A.S.A: To be honest, there are a lot of different things we get our fashion inspiration from. What we do is take different styles that we like and see on a daily basis and we add our own little twist to them. We mix all of this together, and make them one idea or style which makes it much more different. Anything from high end designer brands, that we cop at discount prices [Laughs], to street wear brands that we find at local boutiques in Chicago and in Milwaukee; it’s basically how you present it.

M. W: Do you think your music influences your fashion or vice versa?

A.S.A: We’re a firm believer that music influences our fashion sense because of that fact that the music we make makes us feel “cool” and gives us the confidence to wear what we want, how we want, and not care if it looks funny. We hink it kind of gives off the perception that we’re cool dudes [Laughs].

M.W: If your music blew up to international fame, what fashion related project would you like to take on or participate in, whether it be modeling, designing or contributing?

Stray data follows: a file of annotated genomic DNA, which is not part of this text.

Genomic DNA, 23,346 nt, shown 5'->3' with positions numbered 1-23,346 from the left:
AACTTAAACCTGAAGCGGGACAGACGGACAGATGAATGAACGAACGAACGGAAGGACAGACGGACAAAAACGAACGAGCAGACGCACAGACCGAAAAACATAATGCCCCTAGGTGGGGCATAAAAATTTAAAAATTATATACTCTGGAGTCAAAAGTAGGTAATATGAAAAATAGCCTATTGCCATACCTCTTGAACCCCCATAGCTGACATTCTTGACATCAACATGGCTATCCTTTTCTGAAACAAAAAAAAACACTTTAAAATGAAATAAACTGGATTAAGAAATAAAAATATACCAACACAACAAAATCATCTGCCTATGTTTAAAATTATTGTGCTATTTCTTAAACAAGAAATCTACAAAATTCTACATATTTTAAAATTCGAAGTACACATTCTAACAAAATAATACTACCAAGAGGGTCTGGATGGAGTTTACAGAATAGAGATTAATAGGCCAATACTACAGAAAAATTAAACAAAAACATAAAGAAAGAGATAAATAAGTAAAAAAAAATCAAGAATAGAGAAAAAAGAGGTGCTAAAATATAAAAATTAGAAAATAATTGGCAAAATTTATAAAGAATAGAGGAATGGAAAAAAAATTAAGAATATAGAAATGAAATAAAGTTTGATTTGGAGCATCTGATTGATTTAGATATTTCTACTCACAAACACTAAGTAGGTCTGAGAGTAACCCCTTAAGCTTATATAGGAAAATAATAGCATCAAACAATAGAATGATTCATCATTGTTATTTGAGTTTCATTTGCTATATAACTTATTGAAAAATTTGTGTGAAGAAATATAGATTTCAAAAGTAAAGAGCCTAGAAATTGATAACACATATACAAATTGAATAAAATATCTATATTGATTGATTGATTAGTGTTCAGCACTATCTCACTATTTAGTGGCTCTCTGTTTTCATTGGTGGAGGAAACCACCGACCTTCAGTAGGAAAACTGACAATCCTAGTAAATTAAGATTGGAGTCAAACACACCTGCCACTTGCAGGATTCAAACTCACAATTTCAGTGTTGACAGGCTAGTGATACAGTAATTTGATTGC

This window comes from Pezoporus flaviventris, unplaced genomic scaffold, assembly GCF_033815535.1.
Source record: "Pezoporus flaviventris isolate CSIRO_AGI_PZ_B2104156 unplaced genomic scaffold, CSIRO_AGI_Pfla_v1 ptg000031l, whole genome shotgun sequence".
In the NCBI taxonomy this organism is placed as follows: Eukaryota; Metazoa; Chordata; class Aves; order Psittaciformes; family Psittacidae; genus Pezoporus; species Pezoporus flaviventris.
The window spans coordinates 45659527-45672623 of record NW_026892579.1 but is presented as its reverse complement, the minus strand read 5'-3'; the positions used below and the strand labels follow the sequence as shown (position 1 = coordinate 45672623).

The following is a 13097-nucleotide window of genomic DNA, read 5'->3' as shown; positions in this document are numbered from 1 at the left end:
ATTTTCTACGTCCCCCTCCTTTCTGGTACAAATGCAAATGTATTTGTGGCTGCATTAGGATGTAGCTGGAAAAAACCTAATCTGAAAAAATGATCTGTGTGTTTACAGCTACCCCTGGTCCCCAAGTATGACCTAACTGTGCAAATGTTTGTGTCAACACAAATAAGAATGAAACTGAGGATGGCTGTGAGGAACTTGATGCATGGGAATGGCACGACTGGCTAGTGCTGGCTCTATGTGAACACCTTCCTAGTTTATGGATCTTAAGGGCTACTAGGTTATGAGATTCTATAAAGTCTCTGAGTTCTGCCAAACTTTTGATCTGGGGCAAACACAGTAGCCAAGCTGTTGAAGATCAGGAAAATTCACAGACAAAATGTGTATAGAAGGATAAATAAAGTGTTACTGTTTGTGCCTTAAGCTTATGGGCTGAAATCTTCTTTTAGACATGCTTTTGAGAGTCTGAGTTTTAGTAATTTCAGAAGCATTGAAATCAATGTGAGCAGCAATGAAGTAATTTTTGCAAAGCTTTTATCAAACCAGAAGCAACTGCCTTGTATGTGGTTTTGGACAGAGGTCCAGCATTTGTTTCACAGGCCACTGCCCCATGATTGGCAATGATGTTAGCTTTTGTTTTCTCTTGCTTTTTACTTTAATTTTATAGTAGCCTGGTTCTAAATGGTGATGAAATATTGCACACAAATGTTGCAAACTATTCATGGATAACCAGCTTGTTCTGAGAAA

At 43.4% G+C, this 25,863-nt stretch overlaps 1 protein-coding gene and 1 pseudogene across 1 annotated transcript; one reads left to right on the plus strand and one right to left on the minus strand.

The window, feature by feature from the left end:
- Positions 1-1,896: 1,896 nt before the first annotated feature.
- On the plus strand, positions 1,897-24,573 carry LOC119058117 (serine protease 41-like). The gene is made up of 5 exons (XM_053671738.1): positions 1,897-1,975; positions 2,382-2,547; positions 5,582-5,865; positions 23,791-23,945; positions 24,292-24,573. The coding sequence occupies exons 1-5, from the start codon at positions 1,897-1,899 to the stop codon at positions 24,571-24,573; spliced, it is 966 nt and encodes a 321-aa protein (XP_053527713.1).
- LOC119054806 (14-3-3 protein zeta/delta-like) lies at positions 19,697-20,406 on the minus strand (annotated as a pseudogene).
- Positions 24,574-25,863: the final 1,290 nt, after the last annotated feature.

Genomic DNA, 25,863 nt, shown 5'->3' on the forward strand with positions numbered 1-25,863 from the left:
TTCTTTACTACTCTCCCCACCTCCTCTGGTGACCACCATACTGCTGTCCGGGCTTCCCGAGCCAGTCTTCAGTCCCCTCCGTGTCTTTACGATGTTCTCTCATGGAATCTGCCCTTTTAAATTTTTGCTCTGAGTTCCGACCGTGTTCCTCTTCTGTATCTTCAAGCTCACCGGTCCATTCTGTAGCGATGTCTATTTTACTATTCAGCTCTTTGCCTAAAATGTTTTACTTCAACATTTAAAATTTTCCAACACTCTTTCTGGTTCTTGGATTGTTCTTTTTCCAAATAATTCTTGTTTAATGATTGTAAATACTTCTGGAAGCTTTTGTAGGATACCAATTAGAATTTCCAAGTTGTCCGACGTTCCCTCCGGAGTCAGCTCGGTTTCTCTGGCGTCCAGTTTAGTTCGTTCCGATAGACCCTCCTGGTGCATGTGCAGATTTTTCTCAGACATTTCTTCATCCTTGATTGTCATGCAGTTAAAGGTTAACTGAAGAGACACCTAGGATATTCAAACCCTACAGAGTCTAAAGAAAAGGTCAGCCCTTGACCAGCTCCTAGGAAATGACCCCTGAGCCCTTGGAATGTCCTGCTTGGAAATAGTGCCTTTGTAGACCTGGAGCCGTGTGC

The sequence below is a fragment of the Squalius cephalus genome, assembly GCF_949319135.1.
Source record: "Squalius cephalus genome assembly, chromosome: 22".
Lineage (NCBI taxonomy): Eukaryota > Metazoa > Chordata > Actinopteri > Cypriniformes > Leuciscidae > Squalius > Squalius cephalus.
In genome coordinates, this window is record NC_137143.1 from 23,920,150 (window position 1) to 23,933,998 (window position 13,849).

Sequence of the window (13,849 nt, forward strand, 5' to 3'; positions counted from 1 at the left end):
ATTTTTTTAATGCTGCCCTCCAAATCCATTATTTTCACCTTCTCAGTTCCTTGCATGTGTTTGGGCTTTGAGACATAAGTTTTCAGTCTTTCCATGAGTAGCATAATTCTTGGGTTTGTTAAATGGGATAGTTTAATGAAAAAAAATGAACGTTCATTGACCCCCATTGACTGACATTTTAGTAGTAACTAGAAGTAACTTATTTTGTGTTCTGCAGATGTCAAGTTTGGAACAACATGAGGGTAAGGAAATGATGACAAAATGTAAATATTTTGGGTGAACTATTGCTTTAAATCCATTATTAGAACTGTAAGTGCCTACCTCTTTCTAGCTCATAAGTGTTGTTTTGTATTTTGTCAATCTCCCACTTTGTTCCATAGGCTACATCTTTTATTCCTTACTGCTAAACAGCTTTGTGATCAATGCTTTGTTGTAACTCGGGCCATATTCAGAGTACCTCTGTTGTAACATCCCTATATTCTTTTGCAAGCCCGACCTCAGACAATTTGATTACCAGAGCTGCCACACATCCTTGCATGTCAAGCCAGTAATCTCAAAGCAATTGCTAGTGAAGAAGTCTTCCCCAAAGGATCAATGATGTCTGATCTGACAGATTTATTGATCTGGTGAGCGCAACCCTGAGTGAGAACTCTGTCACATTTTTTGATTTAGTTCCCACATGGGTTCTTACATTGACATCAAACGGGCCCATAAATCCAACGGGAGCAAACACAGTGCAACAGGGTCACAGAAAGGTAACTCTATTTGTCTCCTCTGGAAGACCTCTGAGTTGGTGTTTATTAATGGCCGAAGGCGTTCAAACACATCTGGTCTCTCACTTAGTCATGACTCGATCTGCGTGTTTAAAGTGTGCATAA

A.S.A: If our music blew up to international fame it would be awesome to start our own clothing line with my homies. They are all very into fashion and have some great ideas that can’t really be duplicated. I feel once we have this brand established, it will happen, it will sell, and it will be something new and innovative.

M.W: How would you define your personal style and how does it tie into your music?


Ryan: If I could define my style I would define it as random, classy, and cool at the same time. I  say this because I really like wearing very random shirts, that’s my s*** [Laughs]. Although I like wearing random shirts and all, I always have to have some nice denim, and keep it classy with accessories such as my small gold hoop earrings, my gold Casio, or a nice black matte sports watch. The music I make and my style correlate very well. They sort of complement each other and make sense with one another. I would say I  feel my style ties into my music by giving me the funk to do what I want, how I want, thus giving me my own personality and look.